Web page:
Courtney is a work-from-home mama of two with more than 10 years of experience writing for the B2B, B2C and digital marketing sector.
These days, it seems that everywhere you look, there is a new product or practice cropping up that promises to be the next big innovation. Likewise, there are marketers around every bend offering to help your organization leverage automation to entice more customers and attract the brand community you’re looking to build. Yet, if you’re not careful, you could quickly find yourself sinking money, time, and resources into these types of partnerships without seeing the type of proven and revenue-generating return that you were promised.
Thus, it’s important to vet every opportunity that’s presented, then discern the pros and cons of each one before beginning a new digital marketing campaign. While there might be an incredible new technique around the corner that will act as a paradigm shift and completely change the game, there are some strategies that have proven themselves to be reliable time and again. Meanwhile, there are others that are quickly becoming outdated and obsolete, and utilizing them can make a company seem out of touch with both modernity and its customer base. Let’s take a look.
1. Outbound Marketing
It might be hard to believe, but many companies are still relying on outbound marketing techniques to get the word out about a new product or service they’re offering. In a nutshell, this is a type of marketing that begins with the company itself starting the conversation.
If you’ve ever been inundated by associates spraying perfume on you near a kiosk in the mall, asking you to come try their new samples, you’ve been on the receiving end of this type of campaign. The same holds true if you’ve walked back to your car to find a flyer attached to your windshield.
While outbound marketing is direct and certainly in-your-face, that’s the very reason why its foundation is crumbling. Why? Because most customers don’t desire unwanted contact. Moreover, you could be spending thousands of dollars to print sleek and snazzy postcards or flyers, then pay for postage to send them out to people who will just toss them in the trash without reading them.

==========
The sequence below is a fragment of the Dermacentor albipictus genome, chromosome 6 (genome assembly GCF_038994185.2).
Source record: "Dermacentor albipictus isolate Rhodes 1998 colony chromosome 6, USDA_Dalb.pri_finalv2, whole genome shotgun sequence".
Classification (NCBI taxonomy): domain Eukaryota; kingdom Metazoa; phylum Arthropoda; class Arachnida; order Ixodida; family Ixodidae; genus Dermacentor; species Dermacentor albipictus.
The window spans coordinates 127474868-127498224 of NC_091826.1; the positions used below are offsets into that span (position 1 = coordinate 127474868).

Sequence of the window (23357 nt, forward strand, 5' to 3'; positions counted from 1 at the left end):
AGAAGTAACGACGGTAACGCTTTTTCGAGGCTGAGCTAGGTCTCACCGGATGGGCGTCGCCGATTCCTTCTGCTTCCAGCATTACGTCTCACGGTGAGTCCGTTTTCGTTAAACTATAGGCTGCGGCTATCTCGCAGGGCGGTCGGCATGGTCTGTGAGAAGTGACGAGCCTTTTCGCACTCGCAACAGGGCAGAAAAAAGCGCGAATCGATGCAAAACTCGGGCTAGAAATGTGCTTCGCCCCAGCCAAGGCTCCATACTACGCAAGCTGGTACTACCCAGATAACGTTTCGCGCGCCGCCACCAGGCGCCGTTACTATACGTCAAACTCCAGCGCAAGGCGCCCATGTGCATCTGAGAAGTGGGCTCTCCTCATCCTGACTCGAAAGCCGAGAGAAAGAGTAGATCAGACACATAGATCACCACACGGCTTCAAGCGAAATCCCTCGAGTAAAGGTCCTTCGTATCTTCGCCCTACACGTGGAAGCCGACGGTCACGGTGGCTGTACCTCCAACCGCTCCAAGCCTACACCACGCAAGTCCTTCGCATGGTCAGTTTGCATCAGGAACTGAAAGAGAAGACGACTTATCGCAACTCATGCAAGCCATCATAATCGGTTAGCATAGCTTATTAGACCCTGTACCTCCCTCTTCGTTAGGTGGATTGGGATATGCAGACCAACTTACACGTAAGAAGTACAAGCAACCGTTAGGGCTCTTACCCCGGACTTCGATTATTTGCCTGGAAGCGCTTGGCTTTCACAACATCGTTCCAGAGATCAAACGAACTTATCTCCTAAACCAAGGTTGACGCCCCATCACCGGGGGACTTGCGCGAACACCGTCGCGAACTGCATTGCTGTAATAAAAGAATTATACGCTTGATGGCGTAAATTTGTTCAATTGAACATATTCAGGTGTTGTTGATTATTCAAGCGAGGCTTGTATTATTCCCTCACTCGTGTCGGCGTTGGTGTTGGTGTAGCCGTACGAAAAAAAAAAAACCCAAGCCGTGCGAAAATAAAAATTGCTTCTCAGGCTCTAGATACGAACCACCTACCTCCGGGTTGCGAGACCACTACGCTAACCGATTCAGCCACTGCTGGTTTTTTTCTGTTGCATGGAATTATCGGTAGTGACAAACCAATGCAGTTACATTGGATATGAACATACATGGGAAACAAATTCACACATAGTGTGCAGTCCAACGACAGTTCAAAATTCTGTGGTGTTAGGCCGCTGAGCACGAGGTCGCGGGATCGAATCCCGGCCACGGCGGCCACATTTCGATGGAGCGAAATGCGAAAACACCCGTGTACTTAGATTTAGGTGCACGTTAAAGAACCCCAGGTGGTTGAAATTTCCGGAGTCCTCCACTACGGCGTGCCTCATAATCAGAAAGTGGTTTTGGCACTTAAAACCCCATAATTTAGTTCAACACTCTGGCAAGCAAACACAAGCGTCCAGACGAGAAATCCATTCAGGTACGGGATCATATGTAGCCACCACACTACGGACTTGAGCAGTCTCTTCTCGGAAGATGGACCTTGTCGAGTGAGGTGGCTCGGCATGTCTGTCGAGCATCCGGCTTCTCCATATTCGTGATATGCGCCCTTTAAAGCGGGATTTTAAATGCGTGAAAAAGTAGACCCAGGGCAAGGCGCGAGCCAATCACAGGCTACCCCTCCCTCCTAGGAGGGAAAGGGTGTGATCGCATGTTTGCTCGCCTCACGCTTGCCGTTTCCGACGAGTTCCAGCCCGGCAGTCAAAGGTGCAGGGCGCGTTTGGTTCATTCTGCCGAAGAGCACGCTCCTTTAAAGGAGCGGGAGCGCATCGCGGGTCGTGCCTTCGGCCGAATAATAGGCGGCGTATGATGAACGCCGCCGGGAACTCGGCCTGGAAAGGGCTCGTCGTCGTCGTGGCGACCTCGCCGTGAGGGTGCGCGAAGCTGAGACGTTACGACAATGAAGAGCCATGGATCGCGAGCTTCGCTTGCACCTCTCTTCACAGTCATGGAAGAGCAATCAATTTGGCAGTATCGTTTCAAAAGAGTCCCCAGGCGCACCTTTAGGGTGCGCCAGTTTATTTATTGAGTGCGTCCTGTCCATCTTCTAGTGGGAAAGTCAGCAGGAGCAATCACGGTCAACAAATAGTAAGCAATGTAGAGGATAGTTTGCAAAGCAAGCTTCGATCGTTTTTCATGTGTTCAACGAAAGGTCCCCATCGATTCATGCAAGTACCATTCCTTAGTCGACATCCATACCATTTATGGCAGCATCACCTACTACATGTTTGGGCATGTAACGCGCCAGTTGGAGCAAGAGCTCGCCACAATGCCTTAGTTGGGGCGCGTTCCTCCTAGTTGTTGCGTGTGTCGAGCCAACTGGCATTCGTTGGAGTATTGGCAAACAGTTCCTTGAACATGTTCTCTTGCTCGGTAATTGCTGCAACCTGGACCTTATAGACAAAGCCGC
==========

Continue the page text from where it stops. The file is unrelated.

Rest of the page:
Research reveals that a telemarketer who makes 100 phone calls is only likely to talk to one single person who might be a qualified prospect. Along the same lines, out of 1,000 flyer recipients, only 10 will actually follow up on the invite. While these tactics might work in some environments, they’re quickly becoming obsolete due primarily to the fact that they carry a high price tag and don’t do much to boost your bottom line.
Marketing is not the art of finding clever ways to dispose of what you make. It is the art of creating genuine customer value.
— Philip Kotler
Yes, word-of-mouth marketing is still relevant and very much alive today. In fact, studies show that a staggering 92% of consumers trust recommendations from their peers more than blatant advertising appeals. Yet, relying on this form of marketing alone can set you up for failure, especially if it’s your main source of branding. While it’s a beneficial alternative to outbound marketing and usually the next step that marketers pursue when that avenue goes south, the reality is that even your most enthusiastic brand advocate won’t be able to generate an incredible amount of new income on his or her own.
Keep in mind that while someone is on fire for your company now, that doesn’t mean that he or she won’t move locations, change career industries, or find a peer competitor that’s more alluring. Thus, putting all of your eggs in the baskets of one or two illustrious referrers isn’t wise or recommended.
3. Social Media Advertising